(Disclaimer: this post is directed to families who have enough money to meet all or most of their basic needs, and some of their wants too.)
I have two elementary-aged kids. As a mom, I want to give my son and daughter everything they need to live a happy, full life. And they naturally gravitate toward thinking they need more and more and more stuff to find happiness.
And honestly, so do I.
Materialism surrounds us like the air we breathe. And it is SO hard to convince my kids (and myself) that the endless pursuit of stuff cannot fill their hearts and make them happy. More toys and technology will not give them meaning, purpose, or contentment.
The Secret to Happiness
In Philippians 4:11-13, Paul tells us how to the learn the secret to happiness and contentment. (And the key word is learn!)
“Not that I am speaking of being in need, for I have learned in whatever
situation I am to be content. I know how to be brought low, and I know
how to abound. In any and every circumstance, I have learned the secret
of facing plenty and hunger, abundance and need. I can do all things
through him who strengthens me.” Philippians 4:11-13 ESV
Paul endured some pretty crazy challenges in his life: hunger, thirst, homelessness, persecution, violence, shipwrecks, imprisonment, constant danger, barely hanging on for life (see 2 Corinthians 6:4-5; 11:23-28). Even in all this, Paul clung to contentment by remembering that when he was at his weakest, God’s strength took over in his life (2 Corinthians 12:9)—the strength to hold onto hope and faith in the face of suffering.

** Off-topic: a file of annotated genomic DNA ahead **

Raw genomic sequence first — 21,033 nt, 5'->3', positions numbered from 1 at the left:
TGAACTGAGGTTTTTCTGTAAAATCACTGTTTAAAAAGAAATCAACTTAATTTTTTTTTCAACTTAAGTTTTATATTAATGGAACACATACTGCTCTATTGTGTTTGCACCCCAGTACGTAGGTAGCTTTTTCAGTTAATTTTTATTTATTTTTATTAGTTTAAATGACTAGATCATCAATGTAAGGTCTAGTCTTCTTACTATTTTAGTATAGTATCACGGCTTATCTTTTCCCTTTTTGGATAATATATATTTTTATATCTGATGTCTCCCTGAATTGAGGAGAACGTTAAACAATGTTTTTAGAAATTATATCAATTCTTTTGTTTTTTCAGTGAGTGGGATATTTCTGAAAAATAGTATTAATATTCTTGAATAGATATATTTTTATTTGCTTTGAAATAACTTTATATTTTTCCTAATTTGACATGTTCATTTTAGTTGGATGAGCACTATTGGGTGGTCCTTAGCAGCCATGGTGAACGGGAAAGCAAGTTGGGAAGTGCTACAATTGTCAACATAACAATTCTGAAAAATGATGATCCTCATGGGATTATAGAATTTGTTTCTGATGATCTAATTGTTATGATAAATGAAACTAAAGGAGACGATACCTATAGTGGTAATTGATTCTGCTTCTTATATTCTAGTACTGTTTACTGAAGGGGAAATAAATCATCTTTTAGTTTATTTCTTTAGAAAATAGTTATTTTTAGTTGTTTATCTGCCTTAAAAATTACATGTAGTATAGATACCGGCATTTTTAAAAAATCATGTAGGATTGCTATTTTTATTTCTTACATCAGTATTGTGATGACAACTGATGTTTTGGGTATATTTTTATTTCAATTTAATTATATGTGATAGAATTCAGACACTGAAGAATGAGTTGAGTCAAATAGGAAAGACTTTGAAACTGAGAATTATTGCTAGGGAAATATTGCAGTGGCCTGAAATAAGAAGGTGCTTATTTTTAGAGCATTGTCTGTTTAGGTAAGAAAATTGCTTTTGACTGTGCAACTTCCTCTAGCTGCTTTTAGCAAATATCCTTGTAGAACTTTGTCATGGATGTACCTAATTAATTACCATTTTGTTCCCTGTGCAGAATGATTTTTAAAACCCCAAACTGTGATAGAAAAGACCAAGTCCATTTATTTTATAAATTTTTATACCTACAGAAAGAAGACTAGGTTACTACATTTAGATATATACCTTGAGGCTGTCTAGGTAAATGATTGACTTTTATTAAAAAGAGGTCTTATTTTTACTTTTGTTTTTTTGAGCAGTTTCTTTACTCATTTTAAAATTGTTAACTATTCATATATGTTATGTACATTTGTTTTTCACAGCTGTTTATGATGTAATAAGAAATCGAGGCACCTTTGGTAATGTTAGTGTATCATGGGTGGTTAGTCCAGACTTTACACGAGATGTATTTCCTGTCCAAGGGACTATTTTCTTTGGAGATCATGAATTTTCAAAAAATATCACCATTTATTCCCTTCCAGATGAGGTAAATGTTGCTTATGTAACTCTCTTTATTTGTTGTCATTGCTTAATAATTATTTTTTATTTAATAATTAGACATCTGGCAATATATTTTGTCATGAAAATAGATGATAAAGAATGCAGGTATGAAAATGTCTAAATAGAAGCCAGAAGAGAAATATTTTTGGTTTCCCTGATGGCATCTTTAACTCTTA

And I am not saying this is easy. But it is possible.
Our finite needs for food, clothing, shelter, love, laughter, entertainment, and on and on are valid and important to acknowledge. But ultimately, they point us to deeper, infinite needs that only God can fulfill. And when we realize that, and we start asking our heavenly Father to meet those deepest needs for love, purpose, self-worth, meaning, approval, and more, He will answer those prayers. Not immediately, but slowly, over time.
And not only that, eventually some of our cravings for material things will start to fade and the desire for deeper intimacy with God will increase. And that is where contentment starts to become a reality.
So, when my son wants more and more and more LEGOs, it’s my job to help him understand that his need for entertainment and purpose in life can only come through intimacy with his heavenly Father, made possible by Jesus’ life, death, and resurrection, and by means of the Holy Spirit’s empowerment.
In other words, it’s my job privilege to help my son and daughter learn the secret to contentment—to explain to them that they can say no to their endless list of wants because they trust that God will meet all their deepest needs.
And when we trust God to meet our needs, we can start to release our grip on all our stuff.
Contentment Drives Generosity
Recently, a co-worker shared an article predicting that number of extremely poor individuals around the globe will skyrocket because of the coronavirus. The economic devastation cause by this pandemic could push 150 million more precious people into extreme poverty (living on less than $2.15 per day) by 2021.
Reading that statistic can make us feel overwhelmed, sad, helpless, or guilty. Or maybe, we don’t feel anything at all (and that’s not a good thing!).
But what one character-quality will determine how we act when we read that sad statistic?
As Christians, we can learn contentment. (Not perfectly, or once and for all, but daily.) And contentment leads to generosity.
When we trust God to meet our spiritual, emotional, and physical needs, we start to see our money, time, and emotional resources as God’s tools to meet other peoples’ needs—especially the basic needs of the growing group of extremely poor families around the world!